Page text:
By Crissy Neville
In September 1783, when Great Britain officially recognized the United States as an independent country, plans were already underway to rename a North Carolina city after a hero of the war that had created the new nation.
State leaders decreed the new city, which combined the towns of Cross Creek and Campbellton, would be called Fayetteville, after Gilbert du Motier, the Marquis de Lafayette. It became the first of more than a dozen cities to be named for the young Frenchman. In March 1825, it became the only namesake city to be visited by Lafayette.
One-hundred ninety-three years later, Fayetteville continues to celebrate its connection to Lafayette. On September 7 and September 8, it will celebrate the 261st birthday of the marquis, who was born on Sept. 6, 1757.
Many festivities are planned by the Lafayette Society, which promotes awareness of Lafayette’s contributions to America’s freedoms. Among other things, the marquis was a staunch opponent of slavery and oppression.
“We are so lucky to be named after someone with lofty ideals which he thoroughly practiced. He was always a doer, not just a talker,” said Hank Parfitt, president of the Lafayette Society.
The celebration begins Friday, September 7, with “Arias and Artifacts,” an annual event at Methodist University. The artifacts are up first, at 5:30 p.m. at Davis Memorial Library, which houses a collection of items connected to Lafayette and his time. The spotlight this year will be on the newest item in the collection – a circa-1830 letter from Lafayette to the Polish support committee in Paris.
Dr. Lloyd Kramer, director of the Carolina Public Humanities at UNC-Chapel Hill, will give a short talk about the letter and Lafayette’s interest in the Polish revolution.
Later, at 7 p.m., the Arias portion of the evening will be held at nearby Hensdale Chapel. This hour-long concert will include both instrumental and vocal music with performances by Russian pianist Anastasia Popova Bryant, Fayetteville Symphony Orchestra trumpeter Larry Wells and international pianists Jesse Davis, Lawrence Quinett and Amanda Virelles.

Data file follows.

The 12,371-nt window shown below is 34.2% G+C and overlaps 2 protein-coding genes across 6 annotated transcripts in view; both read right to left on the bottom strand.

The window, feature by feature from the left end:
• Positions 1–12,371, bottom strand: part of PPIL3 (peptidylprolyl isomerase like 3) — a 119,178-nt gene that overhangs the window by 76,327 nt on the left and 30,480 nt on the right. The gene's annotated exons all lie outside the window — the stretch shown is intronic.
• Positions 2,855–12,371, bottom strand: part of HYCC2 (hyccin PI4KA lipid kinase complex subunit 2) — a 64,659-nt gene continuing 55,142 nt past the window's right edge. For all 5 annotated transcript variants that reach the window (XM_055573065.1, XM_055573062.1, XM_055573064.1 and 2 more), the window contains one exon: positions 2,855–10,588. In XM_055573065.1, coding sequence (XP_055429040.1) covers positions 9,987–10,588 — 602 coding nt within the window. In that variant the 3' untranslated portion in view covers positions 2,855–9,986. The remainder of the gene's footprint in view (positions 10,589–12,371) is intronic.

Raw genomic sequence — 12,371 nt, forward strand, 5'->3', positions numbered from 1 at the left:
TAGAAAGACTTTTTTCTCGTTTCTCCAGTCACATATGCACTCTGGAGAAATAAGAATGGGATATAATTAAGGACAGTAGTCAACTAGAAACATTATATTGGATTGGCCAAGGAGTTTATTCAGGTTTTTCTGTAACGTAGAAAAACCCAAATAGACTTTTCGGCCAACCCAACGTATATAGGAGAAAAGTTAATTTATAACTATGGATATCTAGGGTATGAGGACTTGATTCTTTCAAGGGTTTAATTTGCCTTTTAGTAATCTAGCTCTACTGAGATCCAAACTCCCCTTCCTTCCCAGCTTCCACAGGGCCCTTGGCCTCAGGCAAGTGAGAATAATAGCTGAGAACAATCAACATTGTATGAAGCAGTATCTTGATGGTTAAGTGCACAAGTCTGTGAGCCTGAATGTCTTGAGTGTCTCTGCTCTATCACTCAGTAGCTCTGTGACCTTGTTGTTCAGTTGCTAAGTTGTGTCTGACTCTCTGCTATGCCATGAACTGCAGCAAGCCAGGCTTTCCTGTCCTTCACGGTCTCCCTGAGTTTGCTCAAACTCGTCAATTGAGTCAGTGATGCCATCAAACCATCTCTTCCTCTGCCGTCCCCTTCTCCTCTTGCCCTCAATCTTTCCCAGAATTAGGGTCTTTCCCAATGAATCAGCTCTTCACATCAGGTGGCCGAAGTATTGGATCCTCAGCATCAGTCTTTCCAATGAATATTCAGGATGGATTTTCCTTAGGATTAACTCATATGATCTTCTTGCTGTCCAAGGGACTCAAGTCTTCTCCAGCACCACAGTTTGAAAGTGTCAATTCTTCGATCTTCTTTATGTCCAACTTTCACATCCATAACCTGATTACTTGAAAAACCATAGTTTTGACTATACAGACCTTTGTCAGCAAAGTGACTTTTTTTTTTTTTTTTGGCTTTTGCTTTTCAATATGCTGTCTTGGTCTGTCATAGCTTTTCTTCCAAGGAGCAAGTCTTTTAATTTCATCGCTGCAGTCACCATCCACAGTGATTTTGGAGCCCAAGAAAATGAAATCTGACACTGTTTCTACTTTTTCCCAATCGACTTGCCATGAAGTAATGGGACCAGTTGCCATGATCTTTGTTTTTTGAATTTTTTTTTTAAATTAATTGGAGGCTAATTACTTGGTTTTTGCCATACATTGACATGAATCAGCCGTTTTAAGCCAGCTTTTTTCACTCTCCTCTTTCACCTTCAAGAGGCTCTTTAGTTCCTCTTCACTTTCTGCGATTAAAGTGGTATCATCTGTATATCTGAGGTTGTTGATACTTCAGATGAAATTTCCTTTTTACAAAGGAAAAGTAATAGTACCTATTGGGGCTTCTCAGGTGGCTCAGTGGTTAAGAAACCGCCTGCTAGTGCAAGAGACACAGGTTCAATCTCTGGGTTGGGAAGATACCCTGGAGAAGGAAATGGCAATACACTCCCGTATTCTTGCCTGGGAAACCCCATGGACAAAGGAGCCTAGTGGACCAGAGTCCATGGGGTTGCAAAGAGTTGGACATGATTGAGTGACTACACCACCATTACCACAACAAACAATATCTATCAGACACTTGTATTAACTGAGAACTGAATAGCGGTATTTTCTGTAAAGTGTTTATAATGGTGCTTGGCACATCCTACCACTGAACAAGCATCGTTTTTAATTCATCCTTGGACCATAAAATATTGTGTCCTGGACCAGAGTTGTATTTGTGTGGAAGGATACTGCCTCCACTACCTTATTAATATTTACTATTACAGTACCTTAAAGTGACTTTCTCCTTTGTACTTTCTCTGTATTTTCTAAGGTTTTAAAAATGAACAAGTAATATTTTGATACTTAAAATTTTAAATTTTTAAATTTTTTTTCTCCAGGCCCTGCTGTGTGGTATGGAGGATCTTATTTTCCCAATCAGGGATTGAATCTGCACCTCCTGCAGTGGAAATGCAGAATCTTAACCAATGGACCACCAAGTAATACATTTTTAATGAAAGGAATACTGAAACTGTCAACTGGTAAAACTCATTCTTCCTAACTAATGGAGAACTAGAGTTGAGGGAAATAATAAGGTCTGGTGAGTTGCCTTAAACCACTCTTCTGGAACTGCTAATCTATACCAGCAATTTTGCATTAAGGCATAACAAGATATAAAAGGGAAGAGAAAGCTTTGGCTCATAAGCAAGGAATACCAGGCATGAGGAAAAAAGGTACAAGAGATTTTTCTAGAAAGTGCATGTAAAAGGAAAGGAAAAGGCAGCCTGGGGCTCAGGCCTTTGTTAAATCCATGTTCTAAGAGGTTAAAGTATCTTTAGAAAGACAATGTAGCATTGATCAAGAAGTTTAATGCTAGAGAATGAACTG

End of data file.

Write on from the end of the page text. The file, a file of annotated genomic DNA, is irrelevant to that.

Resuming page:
Tickets for the concert are $10 at the door but may be purchased in advance at City Center Gallery & Books at 112 Hay Street or by calling 910-678-8899. Advance purchases are recommended.
On Saturday, the celebration continues at the Museum of the Cape Fear’s “Festival of Yesteryear” in Arsenal Park. Held from 10 a.m. to 5 p.m., this free event is a day of living history with reenactors, period crafts and fun for the whole family. Around 1 p.m., a birthday cake will be cut. Slices and ice cream will be served to all comers while supplies last. For information, check museumofthecapefear.ncdcr.gov.
Author Jeffrey Finegan, who has written children’s books about George Washington from the perspective of other historical figures, including Lafayette, will be at the Festival of Yesteryear from 10 a.m. to 2 p.m. and at City Center Gallery & Books in downtown Fayetteville from 4-6 p.m.
From 6-8:30 p.m., you can toast Lafayette during a free French wine tasting event at The Wine Café at 108 Hay St. Dubbed “Party Like You’re In Paris,” the event will include small plates of French cheese for purchase.
Finally, the birthday celebration wouldn’t be complete with a visit to Cross Creek Park, so make the trek if you are able. Devastated during Hurricane Matthew in October 2016, the park has been completely repaired and a rededication ceremony is expected to be held later this year.
So snap a picture of the bronze statue of Lafayette. Maybe even take a selfie with him. And wish our famous Frenchman a very happy birthday.